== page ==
Take care: four unexpected sources of mental health distress


Psychiatrist Dr. Cameron Anderson shares several unexpected sources of mental distress that when addressed can help your mental wellbeing


COVID-19 and its related news are understandably the leading stories in news outlets and social media channels. Its impact is felt by all to varying degrees, and there’s a strong desire to keep on top of the latest developments.

However, when this is the majority of information we take in on a daily basis, it can cause mental distress. As the perception of threat increases, so do our bodily responses, including anxiety and worry.

Instead, Anxiety Canada recommends you try and limit how often you intake news about the pandemic (or any major news story) so that you can keep yourself informed while still maintaining your mental health. Commit to only checking in a couple times per day, set times to check in, disable news alerts, or rely on family and friends to provide major updates.


We’ve all heard it before — sleep is important. It’s a tale backed by science, as it allows your brain to focus on important body responses, form new pathways for learning, remembering, and processing information, and rebuild your energy for the next day.

Lack of sleep is linked with a number of chronic diseases and conditions, including depression. This can become a cycle as lack of sleep creates stress during the day, which in turn contributes to further sleep troubles.

Try to commit to a consistent bedtime routine and minimize caffeine, watching TV or using the computer before bed.


When you are stressed, your body responds as though you are in danger. It makes hormones speed up your heart, you breathe faster and you can experience sporadic bursts of energy.

Some stress is normal, however if stress happens too often or lasts too long, it can cause health problems.

It’s important to have positive coping responses to stress at the ready, as some strategies are not as helpful as others and some of our go-to supports — like social connection and routine — have been disrupted during the pandemic.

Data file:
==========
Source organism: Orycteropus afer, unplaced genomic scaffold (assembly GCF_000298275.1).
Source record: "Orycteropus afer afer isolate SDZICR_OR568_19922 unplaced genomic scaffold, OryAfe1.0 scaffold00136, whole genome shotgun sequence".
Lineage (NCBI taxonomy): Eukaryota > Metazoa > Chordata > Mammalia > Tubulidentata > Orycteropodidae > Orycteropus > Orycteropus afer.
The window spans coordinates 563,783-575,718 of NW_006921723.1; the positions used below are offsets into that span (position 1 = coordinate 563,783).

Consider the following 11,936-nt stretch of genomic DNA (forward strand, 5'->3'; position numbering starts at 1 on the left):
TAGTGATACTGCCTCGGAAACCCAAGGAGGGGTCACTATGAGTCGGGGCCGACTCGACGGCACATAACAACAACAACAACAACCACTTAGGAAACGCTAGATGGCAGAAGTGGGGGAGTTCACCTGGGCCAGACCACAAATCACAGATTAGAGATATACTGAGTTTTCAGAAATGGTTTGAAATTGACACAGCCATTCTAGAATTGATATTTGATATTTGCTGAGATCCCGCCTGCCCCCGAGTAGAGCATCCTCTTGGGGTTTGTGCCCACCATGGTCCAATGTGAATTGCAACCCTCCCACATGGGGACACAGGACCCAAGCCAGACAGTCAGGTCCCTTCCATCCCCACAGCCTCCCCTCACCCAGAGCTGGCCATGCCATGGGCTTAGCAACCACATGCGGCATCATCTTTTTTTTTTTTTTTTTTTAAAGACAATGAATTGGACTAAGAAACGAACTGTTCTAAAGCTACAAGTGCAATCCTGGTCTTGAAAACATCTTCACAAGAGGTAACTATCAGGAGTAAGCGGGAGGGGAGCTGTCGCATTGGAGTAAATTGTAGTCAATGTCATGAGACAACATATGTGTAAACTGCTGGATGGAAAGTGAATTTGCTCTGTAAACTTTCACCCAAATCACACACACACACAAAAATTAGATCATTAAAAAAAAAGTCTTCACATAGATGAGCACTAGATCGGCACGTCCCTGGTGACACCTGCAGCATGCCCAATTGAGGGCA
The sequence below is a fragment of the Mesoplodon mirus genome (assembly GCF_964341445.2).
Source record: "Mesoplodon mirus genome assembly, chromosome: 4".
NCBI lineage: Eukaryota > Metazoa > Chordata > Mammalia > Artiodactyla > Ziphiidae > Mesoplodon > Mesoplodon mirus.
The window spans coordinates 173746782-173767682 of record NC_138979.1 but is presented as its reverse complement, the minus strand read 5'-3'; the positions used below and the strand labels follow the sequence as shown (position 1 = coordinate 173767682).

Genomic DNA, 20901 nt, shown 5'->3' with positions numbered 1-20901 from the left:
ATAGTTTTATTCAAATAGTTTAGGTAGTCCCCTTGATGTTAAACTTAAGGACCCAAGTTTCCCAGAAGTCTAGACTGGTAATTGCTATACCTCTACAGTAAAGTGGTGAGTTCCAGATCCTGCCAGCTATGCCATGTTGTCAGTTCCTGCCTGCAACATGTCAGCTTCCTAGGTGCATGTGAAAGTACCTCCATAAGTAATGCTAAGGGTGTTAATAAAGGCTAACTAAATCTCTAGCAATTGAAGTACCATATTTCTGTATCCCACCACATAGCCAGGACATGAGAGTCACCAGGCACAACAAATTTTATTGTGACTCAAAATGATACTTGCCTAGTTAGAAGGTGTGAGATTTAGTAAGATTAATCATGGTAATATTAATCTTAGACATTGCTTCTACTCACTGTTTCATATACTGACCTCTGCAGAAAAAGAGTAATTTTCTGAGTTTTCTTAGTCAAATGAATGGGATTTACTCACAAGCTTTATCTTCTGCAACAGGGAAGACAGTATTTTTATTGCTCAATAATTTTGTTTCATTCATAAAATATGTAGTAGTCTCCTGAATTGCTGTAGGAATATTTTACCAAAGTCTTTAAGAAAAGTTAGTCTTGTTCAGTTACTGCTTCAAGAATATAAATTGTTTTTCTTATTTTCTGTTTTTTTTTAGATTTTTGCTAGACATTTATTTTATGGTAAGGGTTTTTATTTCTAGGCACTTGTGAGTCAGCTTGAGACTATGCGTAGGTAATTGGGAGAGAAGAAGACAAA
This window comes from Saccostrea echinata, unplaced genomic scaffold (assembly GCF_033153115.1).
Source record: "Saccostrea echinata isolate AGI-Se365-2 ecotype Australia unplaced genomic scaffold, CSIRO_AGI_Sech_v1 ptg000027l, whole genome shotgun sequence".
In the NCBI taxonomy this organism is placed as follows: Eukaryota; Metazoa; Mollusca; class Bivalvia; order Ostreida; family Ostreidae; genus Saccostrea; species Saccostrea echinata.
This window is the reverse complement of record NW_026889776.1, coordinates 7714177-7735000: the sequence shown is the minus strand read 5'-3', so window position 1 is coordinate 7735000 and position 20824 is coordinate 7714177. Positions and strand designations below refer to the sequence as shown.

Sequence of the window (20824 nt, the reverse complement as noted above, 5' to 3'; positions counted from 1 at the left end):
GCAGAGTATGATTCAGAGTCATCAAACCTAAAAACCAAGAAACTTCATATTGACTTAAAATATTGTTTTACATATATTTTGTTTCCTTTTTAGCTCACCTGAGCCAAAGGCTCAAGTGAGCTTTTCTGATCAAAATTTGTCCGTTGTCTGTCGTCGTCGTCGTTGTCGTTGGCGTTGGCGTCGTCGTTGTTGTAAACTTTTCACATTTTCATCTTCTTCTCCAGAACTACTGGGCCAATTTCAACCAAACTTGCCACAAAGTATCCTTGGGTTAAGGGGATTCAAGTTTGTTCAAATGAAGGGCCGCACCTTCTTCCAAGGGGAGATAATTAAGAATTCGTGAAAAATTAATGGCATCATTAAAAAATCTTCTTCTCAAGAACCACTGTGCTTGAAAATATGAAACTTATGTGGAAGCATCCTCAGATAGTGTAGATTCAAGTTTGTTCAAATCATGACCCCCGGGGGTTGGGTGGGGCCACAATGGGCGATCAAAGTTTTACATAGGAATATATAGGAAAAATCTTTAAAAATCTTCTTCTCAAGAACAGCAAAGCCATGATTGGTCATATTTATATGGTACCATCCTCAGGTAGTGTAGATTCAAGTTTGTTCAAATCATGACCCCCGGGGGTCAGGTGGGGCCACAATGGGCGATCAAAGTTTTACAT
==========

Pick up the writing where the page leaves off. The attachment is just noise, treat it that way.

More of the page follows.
Positive responses include: listening to music, laughing or crying, taking a bath or showering, going out with a friend, doing creative activities, and many more.


The connection between concussions and mental health is often overlooked. An estimated 25 per cent of mild traumatic brain injury patients develop a mental health condition such as depression or post-traumatic stress disorder within three months of injury.

Concussions can be destructive, affecting the ways your body functions: your thinking, your emotions, your sleep. You may feel confused, have trouble remembering things, or generally feel sluggish and tired. Suddenly you can feel more emotional, sad, irritable, nervous or anxious. And it can directly impact your sleep, leading you to either have too little, too much, or none at all.

Receiving a diagnosis and treatment plan can greatly help patients recover. Seek help if you suspect you are suffering from this condition. Vancouver Coastal Health (VCH) has created a concussion guide for adults to help you get started.


No one is perfect. We’re all facing our own challenges in our unique and nuanced ways during this global pandemic. Do what you can, and if you find yourself in need of a little more help, then try accessing some of the resources above.

This has been a challenging time, and it’s essential not to neglect your mental health. So please, take care. If you find yourself in need of additional support, click here to see our list of mental health resources